Begonias grow from a tuberous root system, similar in many ways to a bulb or rhizome. The tuberous root is not divided like bulbs and rhizomes, though. Begonia tubers are prone to rot and disease, so dividing them is difficult to do without losing both the old plant and the new one. Instead, the main method of propagating begonia is via root cuttings. Root cuttings grow into full plants within a season, so it is a quick way to bring more of these colorful perennials to your garden.
Fill a 10-inch diameter plastic flower pot with vermiculite. Vermiculite is a sterile, soil-less planting medium that is readily available at garden centers and is necessary for rooting cuttings.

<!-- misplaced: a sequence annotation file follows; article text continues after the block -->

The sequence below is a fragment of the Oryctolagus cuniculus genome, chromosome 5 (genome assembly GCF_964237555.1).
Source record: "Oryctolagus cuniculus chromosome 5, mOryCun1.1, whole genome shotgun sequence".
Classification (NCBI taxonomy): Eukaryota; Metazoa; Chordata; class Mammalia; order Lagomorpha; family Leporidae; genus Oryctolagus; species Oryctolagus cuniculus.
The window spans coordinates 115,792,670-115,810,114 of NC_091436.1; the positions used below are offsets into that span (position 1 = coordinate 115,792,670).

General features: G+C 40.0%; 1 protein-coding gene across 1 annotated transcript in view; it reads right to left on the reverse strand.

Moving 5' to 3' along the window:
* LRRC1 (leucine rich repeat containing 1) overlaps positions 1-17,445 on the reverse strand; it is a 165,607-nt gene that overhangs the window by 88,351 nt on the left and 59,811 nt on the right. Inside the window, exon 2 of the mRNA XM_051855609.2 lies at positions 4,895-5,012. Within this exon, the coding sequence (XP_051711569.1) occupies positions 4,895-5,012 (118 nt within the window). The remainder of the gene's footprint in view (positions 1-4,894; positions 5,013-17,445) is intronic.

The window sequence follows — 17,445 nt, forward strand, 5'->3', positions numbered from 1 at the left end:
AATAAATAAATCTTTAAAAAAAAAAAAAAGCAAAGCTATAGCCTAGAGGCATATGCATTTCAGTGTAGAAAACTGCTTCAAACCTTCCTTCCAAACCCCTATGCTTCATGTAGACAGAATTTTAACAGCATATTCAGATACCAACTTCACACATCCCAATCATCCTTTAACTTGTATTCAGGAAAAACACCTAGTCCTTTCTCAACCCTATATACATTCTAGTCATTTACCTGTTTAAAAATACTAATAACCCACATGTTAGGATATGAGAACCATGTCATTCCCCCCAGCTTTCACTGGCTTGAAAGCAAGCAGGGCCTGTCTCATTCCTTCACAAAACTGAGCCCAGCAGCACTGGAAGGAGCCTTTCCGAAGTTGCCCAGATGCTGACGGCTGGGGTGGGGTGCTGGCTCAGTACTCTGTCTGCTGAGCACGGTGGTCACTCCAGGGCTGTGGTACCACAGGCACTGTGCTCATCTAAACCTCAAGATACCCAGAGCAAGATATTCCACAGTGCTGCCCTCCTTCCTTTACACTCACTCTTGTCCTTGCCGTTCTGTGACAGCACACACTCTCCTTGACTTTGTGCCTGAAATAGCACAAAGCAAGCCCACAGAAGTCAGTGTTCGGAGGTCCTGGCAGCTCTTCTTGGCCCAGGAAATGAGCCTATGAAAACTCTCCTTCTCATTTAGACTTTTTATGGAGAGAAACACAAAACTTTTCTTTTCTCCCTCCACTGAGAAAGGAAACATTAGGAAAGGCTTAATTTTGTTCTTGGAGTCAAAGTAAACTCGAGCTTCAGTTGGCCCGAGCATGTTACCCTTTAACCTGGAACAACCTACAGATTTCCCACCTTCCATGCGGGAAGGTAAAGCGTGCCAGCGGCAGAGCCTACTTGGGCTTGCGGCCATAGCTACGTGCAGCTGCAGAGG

Plug the bottom drainage hole in a 2 to 3 inch diameter clay pot with an appropriate-sized cork. Push the clay pot into the vermiculite-filled plastic pot until only the rim of the clay pot is above the vermiculite level.
Water the vermiculite until it is moist. Fill the clay pot with water. Water leaches from the clay pot and into the soil so that watering does not disturb the cuttings as they root. This is called a Forsythe pot (see Resources).
Cut full stems from established begonias in spring when the stems are approximately 3 inches tall. Cut the stem off where it joins the tuber, but avoid cutting into the tuber itself.
Set the cuttings into the soil just deep enough so they stand upright. Place the Forsythe pot into a plastic bag and place it in a warm room that receives bright, indirect sunlight.
Check the cuttings after two weeks for rooting. Tug on them lightly--if there is resistance they are rooted. If not, leave them in the plastic bag for an additional two weeks or until they root.
Open the plastic bag once the cuttings are rooted. Leave the bag open for two to three days, then remove the pot from the bag completely.